Audrey Rose Blu-ray Review

Written by Robert Gold

Blu-ray released by Twilight Time


Directed by Robert Wise
Written by Frank De Felitta
1977, Region A, 113 minutes, Rated PG
Blu-ray released on October 14th, 2014
Limited to 3,000 copies.


Anthony Hopkins as Elliot Hoover
Marsha Mason as Janice Templeton
John Beck as Bill Templeton
Susan Swift as Ivy Templeton
Norman Lloyd as Dr. Lipscomb
Stephen Pearlman as Russ Rothman
Robert Walden as Brice Mack
John Hillerman as Scott Velie



Janice and Bill Templeton live a happy, upscale life in Manhattan with their young daughter, Ivy. Bill is a successful partner at an advertising agency and is frequently at work, but makes time for the family as often as he can. As her birthday approaches, Ivy has been having difficulty sleeping, but this behavior has become a pattern over the last few years and usually sorts itself out. Janice insists the problem is worse this year, but Bill is preoccupied with another matter. A strange man has been following him, and the rest of the family as it turns out. Eventually, the man arranges a meeting with the Templetons and introduces himself as Elliot Hoover. He tells a bizarre story about the loss of his own family some years ago in a car accident, and is convinced that his daughter, Audrey Rose, has been reincarnated and her spirit co-exists within Ivy. They reject his ramblings as nonsense and ask him to leave them alone.

Ivy's sleep disorder worsens into screaming fits of terror and hallucinations. Things grow more bizarre when Hoover arrives during one episode and is able to calm her with the sound of his voice, Her parents are stunned when the girl jumps into his arms and falls peacefully asleep. The Templetons remain unconvinced of his beliefs despite the positive effect he has on their daughter. Bill seeks the help of both the police and his legal counsel, but is unable to file any charges, as the stranger has not broken any laws. Janice begins to doubt her own beliefs after she witnesses another nightmare scenario with Ivy that includes physical injury, and the girl is again cured by the stranger's presence. Before anything is resolved however, Hoover is arrested for attempted kidnapping and what follows is an unexpected courtroom drama.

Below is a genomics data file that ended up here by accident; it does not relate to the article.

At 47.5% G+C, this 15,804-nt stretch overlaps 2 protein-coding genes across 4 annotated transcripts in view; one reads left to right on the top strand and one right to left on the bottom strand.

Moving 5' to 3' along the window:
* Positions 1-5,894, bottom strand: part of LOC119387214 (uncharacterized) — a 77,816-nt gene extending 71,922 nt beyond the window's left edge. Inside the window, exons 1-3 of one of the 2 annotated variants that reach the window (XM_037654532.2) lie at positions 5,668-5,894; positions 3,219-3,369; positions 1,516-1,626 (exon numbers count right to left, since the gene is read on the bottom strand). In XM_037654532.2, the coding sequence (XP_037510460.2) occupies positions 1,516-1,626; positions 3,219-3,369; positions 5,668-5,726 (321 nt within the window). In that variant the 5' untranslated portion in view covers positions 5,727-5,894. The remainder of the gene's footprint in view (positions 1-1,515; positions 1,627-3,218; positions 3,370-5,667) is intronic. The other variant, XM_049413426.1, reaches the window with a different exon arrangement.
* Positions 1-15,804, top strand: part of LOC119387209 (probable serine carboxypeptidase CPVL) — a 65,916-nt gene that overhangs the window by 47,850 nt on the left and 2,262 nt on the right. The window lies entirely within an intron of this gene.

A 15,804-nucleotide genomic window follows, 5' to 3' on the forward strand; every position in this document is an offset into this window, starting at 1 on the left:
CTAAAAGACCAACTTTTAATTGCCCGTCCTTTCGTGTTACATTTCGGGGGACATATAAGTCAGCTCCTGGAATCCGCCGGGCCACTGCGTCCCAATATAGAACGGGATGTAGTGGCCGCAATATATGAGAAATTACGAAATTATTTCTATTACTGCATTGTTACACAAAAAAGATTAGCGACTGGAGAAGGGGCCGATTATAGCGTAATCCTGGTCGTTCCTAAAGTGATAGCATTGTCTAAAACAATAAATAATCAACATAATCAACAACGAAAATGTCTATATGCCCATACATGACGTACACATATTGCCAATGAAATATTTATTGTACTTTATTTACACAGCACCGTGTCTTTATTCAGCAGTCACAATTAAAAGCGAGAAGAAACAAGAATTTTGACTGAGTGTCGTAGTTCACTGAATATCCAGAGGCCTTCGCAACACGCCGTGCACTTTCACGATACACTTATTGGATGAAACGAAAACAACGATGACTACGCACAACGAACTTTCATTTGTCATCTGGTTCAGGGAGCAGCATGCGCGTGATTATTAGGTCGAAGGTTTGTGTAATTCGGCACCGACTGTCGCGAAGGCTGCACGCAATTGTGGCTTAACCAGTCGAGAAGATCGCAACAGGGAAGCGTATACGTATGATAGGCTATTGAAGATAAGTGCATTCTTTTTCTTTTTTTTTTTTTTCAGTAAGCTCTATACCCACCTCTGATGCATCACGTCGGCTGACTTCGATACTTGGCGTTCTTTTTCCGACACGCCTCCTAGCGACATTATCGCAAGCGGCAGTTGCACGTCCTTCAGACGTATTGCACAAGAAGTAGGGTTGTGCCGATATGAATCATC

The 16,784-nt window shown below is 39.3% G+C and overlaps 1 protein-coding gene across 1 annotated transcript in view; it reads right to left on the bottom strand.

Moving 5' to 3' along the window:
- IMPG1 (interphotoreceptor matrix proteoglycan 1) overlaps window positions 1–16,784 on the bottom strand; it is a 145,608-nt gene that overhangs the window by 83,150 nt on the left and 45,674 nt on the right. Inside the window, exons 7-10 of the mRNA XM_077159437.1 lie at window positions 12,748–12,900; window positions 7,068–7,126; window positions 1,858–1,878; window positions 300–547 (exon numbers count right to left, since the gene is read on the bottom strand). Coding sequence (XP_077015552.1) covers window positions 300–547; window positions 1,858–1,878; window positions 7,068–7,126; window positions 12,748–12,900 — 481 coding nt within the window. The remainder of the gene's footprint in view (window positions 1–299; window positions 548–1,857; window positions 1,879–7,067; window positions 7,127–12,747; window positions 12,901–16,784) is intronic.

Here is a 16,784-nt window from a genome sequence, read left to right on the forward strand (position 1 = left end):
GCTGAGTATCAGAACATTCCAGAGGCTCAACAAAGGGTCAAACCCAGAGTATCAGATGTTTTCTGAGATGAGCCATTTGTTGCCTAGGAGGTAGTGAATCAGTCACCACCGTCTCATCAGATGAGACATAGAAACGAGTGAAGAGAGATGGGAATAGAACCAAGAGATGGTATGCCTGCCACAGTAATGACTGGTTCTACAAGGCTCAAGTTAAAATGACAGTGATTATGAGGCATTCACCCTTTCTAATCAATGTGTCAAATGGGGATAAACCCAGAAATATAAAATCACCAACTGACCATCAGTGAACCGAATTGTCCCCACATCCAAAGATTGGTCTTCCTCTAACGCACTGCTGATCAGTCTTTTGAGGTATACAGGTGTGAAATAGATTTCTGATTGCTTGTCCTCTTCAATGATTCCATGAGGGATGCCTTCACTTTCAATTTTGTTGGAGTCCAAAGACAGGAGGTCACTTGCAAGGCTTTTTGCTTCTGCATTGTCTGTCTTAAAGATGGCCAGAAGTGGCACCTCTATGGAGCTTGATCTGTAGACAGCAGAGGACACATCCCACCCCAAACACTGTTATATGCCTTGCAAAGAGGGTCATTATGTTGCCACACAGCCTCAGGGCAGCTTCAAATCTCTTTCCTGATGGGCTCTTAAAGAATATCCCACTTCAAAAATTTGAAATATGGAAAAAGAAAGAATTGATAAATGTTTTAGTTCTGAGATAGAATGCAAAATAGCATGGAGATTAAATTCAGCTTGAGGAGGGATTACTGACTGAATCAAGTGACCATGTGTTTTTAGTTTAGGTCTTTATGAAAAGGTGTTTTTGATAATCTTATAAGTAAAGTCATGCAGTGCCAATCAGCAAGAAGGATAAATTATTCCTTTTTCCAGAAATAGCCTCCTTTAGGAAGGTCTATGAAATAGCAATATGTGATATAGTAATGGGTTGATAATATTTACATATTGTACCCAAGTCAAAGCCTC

Frank De Felitta's novel Audrey Rose is a creepy and satisfying read that successfully introduces the beliefs of the Hindu religion on the concept of reincarnation, and pushes them into a domestic family nightmare. The book spins a dark tale of a child in peril of possession, not by a malevolent force, but by a frightened spirit capable of causing physical harm to its host. De Felitta adapted his work for the screenplay, but despite the assured hand of legendary director Robert Wise, and a strong cast of talented actors, something is lost in translation. The film was widely criticized for the similarities in tone and content to The Exorcist, Don't Look Now and Rosemary's Baby. Indeed the marketing campaign pushed the horror elements of Audrey Rose to the front, despite the picture being more of a courtroom drama (as was more recently the case with the movie The Exorcism of Emily Rose) and audiences were less than thrilled.